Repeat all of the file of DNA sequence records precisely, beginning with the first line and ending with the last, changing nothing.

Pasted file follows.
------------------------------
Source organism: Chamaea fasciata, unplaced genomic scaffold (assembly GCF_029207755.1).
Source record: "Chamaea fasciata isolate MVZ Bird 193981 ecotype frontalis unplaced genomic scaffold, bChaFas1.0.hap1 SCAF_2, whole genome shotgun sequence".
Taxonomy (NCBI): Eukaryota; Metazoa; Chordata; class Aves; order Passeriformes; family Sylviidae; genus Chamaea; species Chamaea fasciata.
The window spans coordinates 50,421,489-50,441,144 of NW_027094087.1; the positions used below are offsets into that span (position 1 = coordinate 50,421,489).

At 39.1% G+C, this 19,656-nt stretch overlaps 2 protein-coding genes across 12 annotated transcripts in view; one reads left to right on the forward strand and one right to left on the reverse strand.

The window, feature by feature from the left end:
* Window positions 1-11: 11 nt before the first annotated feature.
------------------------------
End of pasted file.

Source organism: Chamaea fasciata, unplaced genomic scaffold (assembly GCF_029207755.1).
Source record: "Chamaea fasciata isolate MVZ Bird 193981 ecotype frontalis unplaced genomic scaffold, bChaFas1.0.hap1 SCAF_2, whole genome shotgun sequence".
Taxonomy (NCBI): Eukaryota; Metazoa; Chordata; class Aves; order Passeriformes; family Sylviidae; genus Chamaea; species Chamaea fasciata.
The window spans coordinates 50,421,489-50,441,144 of NW_027094087.1; the positions used below are offsets into that span (position 1 = coordinate 50,421,489).

At 39.1% G+C, this 19,656-nt stretch overlaps 2 protein-coding genes across 12 annotated transcripts in view; one reads left to right on the forward strand and one right to left on the reverse strand.

The window, feature by feature from the left end:
* Window positions 1-11: 11 nt before the first annotated feature.